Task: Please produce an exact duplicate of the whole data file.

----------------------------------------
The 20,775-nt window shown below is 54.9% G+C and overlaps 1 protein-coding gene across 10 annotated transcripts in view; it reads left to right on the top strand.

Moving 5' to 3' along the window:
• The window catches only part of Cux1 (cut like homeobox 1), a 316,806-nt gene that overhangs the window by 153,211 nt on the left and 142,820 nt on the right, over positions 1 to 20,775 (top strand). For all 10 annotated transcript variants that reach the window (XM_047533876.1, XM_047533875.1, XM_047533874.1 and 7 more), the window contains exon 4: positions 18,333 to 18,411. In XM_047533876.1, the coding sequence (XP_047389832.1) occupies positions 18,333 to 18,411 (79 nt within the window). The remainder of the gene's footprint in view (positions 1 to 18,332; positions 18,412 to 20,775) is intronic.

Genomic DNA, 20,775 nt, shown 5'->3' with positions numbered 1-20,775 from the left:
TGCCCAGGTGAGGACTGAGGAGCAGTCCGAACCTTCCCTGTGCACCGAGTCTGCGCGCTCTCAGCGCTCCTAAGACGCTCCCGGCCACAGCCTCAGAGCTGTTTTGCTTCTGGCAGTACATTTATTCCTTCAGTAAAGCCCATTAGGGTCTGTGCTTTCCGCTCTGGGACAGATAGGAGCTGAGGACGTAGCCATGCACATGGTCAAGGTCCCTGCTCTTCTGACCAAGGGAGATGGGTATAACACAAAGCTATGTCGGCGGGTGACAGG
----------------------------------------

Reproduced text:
The 20,775-nt window shown below is 54.9% G+C and overlaps 1 protein-coding gene across 10 annotated transcripts in view; it reads left to right on the top strand.

Moving 5' to 3' along the window:
• The window catches only part of Cux1 (cut like homeobox 1), a 316,806-nt gene that overhangs the window by 153,211 nt on the left and 142,820 nt on the right, over positions 1 to 20,775 (top strand). For all 10 annotated transcript variants that reach the window (XM_047533876.1, XM_047533875.1, XM_047533874.1 and 7 more), the window contains exon 4: positions 18,333 to 18,411. In XM_047533876.1, the coding sequence (XP_047389832.1) occupies positions 18,333 to 18,411 (79 nt within the window). The remainder of the gene's footprint in view (positions 1 to 18,332; positions 18,412 to 20,775) is intronic.

Genomic DNA, 20,775 nt, shown 5'->3' with positions numbered 1-20,775 from the left:
TGCCCAGGTGAGGACTGAGGAGCAGTCCGAACCTTCCCTGTGCACCGAGTCTGCGCGCTCTCAGCGCTCCTAAGACGCTCCCGGCCACAGCCTCAGAGCTGTTTTGCTTCTGGCAGTACATTTATTCCTTCAGTAAAGCCCATTAGGGTCTGTGCTTTCCGCTCTGGGACAGATAGGAGCTGAGGACGTAGCCATGCACATGGTCAAGGTCCCTGCTCTTCTGACCAAGGGAGATGGGTATAACACAAAGCTATGTCGGCGGGTGACAGG